Urgh. I love writing, I genuinely do. The satisfaction of coming up with an idea and writing a story to completion gives me a buzz that spurs me on to start the next one. I’ve got a few books at various stages of completion now, but they’ve all had to go on hold while I tackle the only part of the process that I hate- editing.
With Forces, I had an editor. He’s a great editor and if anyone wants to have him edit their work, I’ll happily point you in his direction. As editors go, his rates are pretty good. Unfortunately, those rates have gone up for me since we last worked together. The price is still very fair. But with a wedding to pay for, and a business in start-up, I can’t afford to hand over the amount right now when making a profit on a book as a writer isn’t even close to guaranteed. So I’m doing it myself and hoping for the best.
I’d argue that it’s impossible for you to be able to look at your own work and find every spelling mistake in there. Believe me, I tried. My mind just corrects the mistakes for me in a lot of cases so the errors just pass me by- no matter how hard I’m looking for them. So, I’m using two sites. One that checks spelling, and the other that looks at grammar and sentence structures. It’s a slow and painstaking task.
It’s one that has to be done though. Obviously, I’d love to be able to afford an editor to do it for me, but I think I’ll still use this too even if I ever can. The sentence structure part has been more beneficial than I thought it would be. It’s allowed me to see where things can be written better, and it’s caused me to expand on certain details that I only briefly touched upon before. I’ve already added around 2500 words to The Cottage at the Bottom of the Hill and I’m only at the halfway point of going through it. It isn’t even added words for the sake of it. I’ve already expanded what is known about one key character in ways I wasn’t expecting. That’s the great thing about doing this. It’s made me look at my own work in a new way and in turn, the work improves.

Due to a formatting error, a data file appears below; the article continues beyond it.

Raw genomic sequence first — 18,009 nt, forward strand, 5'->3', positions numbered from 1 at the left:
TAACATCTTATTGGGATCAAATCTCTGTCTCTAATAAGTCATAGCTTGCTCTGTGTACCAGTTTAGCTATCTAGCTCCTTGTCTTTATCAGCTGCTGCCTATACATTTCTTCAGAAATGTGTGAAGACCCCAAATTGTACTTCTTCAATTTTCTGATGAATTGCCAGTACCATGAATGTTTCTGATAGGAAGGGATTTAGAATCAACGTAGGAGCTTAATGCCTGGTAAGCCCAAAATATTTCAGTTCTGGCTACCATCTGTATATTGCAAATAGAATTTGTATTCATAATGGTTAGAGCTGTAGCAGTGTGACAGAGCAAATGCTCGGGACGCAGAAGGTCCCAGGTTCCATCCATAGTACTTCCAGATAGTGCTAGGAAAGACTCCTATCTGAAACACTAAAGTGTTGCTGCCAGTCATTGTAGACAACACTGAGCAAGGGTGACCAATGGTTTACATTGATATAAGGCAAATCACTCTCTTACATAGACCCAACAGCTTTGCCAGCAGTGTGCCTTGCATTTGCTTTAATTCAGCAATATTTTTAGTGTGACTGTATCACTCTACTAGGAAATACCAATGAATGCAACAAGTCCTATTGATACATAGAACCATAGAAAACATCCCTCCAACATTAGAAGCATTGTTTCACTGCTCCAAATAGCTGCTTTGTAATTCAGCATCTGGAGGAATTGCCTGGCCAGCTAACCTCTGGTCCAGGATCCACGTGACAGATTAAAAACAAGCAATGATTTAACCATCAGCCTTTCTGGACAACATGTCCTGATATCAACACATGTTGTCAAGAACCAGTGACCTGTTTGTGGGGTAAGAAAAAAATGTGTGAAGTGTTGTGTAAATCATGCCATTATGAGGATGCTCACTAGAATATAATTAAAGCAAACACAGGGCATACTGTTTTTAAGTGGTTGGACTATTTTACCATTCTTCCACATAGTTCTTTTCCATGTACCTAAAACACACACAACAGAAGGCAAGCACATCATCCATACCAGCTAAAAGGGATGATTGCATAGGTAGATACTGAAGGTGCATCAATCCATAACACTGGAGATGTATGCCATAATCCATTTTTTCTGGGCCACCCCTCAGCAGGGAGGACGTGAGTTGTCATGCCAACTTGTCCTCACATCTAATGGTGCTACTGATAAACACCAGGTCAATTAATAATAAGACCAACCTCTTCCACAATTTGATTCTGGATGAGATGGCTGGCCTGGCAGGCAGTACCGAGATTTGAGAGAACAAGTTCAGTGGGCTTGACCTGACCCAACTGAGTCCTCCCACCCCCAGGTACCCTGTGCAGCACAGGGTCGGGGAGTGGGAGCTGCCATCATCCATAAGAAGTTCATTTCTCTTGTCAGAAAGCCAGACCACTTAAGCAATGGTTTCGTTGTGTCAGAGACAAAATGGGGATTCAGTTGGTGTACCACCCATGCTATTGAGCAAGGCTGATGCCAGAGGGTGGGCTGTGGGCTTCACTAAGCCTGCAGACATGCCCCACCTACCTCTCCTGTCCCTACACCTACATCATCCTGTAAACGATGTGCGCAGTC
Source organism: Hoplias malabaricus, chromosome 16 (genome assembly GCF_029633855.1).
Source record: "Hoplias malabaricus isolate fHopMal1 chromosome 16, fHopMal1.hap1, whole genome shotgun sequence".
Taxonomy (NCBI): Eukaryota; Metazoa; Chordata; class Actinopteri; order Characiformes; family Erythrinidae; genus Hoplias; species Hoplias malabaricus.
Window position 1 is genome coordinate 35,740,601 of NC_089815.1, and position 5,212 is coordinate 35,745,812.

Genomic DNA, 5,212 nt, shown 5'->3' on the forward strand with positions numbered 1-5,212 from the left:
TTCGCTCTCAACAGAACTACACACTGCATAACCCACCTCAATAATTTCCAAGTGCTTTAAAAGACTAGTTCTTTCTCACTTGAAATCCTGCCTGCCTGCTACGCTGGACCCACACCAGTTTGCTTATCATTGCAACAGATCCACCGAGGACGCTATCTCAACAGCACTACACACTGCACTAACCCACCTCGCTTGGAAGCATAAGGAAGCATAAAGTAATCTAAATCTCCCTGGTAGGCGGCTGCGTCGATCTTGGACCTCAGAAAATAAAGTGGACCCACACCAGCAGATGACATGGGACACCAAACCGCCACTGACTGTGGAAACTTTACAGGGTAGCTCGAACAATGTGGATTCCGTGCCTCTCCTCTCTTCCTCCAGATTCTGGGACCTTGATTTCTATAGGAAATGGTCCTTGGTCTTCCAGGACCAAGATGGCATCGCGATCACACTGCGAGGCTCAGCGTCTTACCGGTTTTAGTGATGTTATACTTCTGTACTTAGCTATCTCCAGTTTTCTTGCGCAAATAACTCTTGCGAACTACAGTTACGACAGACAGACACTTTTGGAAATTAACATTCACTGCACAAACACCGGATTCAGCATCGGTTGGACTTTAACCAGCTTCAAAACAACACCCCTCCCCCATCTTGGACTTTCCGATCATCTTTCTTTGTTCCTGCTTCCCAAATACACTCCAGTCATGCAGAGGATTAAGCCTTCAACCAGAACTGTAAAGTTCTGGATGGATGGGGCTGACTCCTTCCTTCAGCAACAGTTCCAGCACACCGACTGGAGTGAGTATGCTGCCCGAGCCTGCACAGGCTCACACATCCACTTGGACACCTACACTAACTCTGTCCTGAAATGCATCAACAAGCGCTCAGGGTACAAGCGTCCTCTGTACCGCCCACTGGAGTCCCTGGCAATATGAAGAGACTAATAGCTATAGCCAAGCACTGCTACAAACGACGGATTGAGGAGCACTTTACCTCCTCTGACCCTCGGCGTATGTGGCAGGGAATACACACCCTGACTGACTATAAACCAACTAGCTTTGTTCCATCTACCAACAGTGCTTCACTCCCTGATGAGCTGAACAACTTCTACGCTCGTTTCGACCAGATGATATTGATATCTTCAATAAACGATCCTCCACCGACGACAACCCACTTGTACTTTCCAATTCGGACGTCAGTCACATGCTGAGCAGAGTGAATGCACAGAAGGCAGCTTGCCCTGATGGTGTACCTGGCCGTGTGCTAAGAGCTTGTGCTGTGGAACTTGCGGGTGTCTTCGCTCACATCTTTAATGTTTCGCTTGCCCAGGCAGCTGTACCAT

I wish I had done this with Forces now. Forces was my first book and as such, I know now that it isn’t as great as it could have been. The more I write, the more I learn. The more I read, the more I learn. In hindsight, I wish I could go back and amend that story. But as it’s out there and it’s been read by quite a few people, it would seem like a cheat to change it now. I already know what issues need ironing out for the sequel. That book, by the way, is in the midst of a heavy rewrite- more about that in another post.
Editing is also why this site has turned into a bit of a Stargate fest of late. I’ve made sure that I don’t go back to writing anything new until Cottage is fully edited and ready to be published. It’s up for pre-order now here and so I have a self-imposed deadline that I need to be ready for. Thet cover, by the way, is just a holding one. But editing is something I need to take a break from every now and then, otherwise, the work will suffer. So these Stargate reviews are my downtime. I started doing them once before for a site called Idiotbox (there could be a fun post about what happened with that site in the future- it would involve Bryan Cranston, Joss Whedon and the cast of Neighbours), but I never finished. It’s always something I meant to go back to and I’m glad that I have. It’s one of those that I never tire of. Even the episodes I don’t care for are still ones that I can happily sit and watch. It’s great fun going back over them from a critical standpoint and there’s many episoes I’m excite to go back and revisit. If I’m a bit quiet on the writing front with posts, it’s because there’s not a lot new to say until Cottage is complete.
And hey, while I’m here, here’s the synopsis for The Cottage at the Bottom of the Hill.
“Eleven-year-old Sally has just learned she is adopted. The revelation has put a strain on the whole family, including her brother, Ben. They have also just moved away from their home to begin a new life in a small village called Greatchurch. Shortly after arriving, they make friends with the boy who lives next door, Martin. He tells them of his favourite place to play- a cottage at the bottom of a hill in the local woods. When he takes them to see it, they find that this is no ordinary cottage. It transports them to another world that is run by an evil Queen and her army. If they are to have any chance at getting back, they must survive the perilous obstacles that this strange new land presents them with. New friends must be made and new foes must be thwarted. Along the way, Sally comes to learn that the notion of family is not always a straightforward one.”
Right back to editing. A new Stargate review will be up later today.